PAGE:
Here on the Eastern Carolina Orthodox blog, I’ve laid out a general vision for our work in the Eastern Carolina region, and I have begun to produce posts about local communities in the region where we pray that one day Orthodox Christianity will take root. With this post, I’d like to highlight another aspect of our vision for mission work, the foundation of a monastery in Eastern Carolina.
To some readers, the connection between missionary outreach and a monastery will not be immediately clear. Monasteries are focused inwards, a retreat from the evils of the world, where men or women live in community with others of the same sex, under obedience to an abbot or abbess who provides them with spiritual direction. Mission work, or church planting, is focused outwards, on reaching those who have not heard the Gospel, those who have fallen away, or those who have heard a false or incomplete version of the Gospel and are searching for something more authentic. How then would a monastery fit in with our missionary work?
We gain an early glimpse of proto-monasticism from the life of St. John the Baptist, who while living in the wilderness, nevertheless attracted thousands who heard his message of repentance and turned their lives to God. Later, we see that widows were playing a role of teaching both by their example and their words, in what is an office or role:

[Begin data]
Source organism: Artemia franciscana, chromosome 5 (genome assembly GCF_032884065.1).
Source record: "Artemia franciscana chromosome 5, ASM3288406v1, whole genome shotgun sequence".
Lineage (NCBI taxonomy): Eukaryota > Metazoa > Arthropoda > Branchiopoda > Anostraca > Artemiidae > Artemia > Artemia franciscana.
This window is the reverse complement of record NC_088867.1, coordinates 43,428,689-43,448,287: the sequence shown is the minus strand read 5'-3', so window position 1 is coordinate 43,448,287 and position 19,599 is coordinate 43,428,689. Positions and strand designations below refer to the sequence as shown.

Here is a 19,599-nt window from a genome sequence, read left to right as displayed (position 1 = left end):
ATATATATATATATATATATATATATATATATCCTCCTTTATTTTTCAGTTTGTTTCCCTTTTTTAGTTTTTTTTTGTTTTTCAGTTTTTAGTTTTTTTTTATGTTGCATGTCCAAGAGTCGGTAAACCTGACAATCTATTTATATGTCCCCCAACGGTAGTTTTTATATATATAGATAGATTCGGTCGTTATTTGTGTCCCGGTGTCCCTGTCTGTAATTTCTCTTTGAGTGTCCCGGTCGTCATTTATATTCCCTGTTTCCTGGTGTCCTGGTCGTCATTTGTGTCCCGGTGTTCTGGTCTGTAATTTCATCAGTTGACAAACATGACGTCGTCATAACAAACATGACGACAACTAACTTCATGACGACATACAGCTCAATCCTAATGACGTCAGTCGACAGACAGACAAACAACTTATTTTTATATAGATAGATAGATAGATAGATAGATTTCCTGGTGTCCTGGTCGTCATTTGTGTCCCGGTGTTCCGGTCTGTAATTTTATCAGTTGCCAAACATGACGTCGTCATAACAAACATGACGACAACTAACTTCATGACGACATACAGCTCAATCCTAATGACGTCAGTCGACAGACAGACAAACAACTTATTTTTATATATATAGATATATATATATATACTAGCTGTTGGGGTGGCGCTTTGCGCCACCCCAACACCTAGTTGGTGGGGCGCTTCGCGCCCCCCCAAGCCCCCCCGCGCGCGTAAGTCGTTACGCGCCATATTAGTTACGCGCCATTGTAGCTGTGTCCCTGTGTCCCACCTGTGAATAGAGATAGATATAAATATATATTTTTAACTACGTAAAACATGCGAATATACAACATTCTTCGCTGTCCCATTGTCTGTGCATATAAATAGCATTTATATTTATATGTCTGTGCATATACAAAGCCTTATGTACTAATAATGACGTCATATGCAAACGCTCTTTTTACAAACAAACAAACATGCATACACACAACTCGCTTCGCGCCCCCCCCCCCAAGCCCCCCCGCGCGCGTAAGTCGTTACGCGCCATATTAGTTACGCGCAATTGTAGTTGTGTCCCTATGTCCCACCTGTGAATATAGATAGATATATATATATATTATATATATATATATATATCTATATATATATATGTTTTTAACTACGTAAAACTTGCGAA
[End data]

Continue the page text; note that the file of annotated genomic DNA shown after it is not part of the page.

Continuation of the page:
The aged women likewise, that they be in behaviour as becometh holiness, not false accusers, not given to much wine, teachers of good things; that they may teach the young women to be sober, to love their husbands, to love their children, to be discreet, chaste, keepers at home, good, obedient to their own husbands, that the word of God be not blasphemed (Titus 2:3-5).
St. Paul of course encourages celibacy as a higher calling:
Now concerning the things whereof ye wrote unto me: It is good for a man not to touch a woman… For I would that all men were even as I myself…Brethren, let every man, wherein he is called, therein abide with God. Now concerning virgins I have no commandment of the Lord: yet I give my judgment, as one that hath obtained mercy of the Lord to be faithful. Art thou loosed from a wife? seek not a wife. But and if thou marry, thou hast not sinned; and if a virgin marry, she hath not sinned. Nevertheless such shall have trouble in the flesh: but I spare you…But I would have you without carefulness. He that is unmarried careth for the things that belong to the Lord, how he may please the Lord…But he that is married careth for the things that are of the world, how he may please his wife. There is difference also between a wife and a virgin. The unmarried woman careth for the things of the Lord, that she may be holy both in body and in spirit: but she that is married careth for the things of the world, how she may please her husband. And this I speak for your own profit; not that I may cast a snare upon you, but for that which is comely, and that ye may attend upon the Lord without distraction…So then he that giveth her [a Virgin] in marriage doeth well; but he that giveth her not in marriage doeth better (1 Corinthians 7, various verses).